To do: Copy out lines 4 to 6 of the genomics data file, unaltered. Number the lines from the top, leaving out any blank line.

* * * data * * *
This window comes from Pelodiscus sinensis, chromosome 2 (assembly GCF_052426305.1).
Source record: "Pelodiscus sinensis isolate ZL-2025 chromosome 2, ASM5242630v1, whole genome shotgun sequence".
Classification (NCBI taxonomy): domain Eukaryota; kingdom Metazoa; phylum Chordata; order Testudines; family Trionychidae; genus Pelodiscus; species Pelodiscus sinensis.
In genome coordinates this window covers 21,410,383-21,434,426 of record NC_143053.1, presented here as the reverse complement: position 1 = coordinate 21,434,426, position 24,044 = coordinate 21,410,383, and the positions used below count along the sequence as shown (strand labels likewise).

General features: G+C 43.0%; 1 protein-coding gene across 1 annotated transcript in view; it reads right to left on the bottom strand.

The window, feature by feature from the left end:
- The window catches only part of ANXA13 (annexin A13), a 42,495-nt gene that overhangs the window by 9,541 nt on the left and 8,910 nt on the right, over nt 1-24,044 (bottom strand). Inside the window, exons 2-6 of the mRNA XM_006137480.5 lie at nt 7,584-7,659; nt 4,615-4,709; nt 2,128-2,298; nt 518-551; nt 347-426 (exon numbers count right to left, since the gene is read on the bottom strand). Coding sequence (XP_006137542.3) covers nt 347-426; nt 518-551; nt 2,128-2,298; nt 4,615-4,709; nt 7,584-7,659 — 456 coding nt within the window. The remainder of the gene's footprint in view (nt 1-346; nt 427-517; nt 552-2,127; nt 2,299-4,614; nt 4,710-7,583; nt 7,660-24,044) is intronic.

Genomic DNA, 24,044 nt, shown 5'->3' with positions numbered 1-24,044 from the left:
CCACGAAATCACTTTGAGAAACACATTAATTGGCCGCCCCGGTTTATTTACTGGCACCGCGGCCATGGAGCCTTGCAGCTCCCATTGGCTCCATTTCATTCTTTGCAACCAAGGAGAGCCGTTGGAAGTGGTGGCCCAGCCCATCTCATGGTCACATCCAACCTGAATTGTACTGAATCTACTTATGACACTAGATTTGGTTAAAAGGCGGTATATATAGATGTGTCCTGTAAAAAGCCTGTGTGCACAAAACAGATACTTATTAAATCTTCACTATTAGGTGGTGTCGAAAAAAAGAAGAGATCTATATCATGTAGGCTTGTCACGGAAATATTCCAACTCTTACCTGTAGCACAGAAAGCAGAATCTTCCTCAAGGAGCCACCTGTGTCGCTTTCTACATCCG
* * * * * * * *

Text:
In genome coordinates this window covers 21,410,383-21,434,426 of record NC_143053.1, presented here as the reverse complement: position 1 = coordinate 21,434,426, position 24,044 = coordinate 21,410,383, and the positions used below count along the sequence as shown (strand labels likewise).

General features: G+C 43.0%; 1 protein-coding gene across 1 annotated transcript in view; it reads right to left on the bottom strand.

The window, feature by feature from the left end: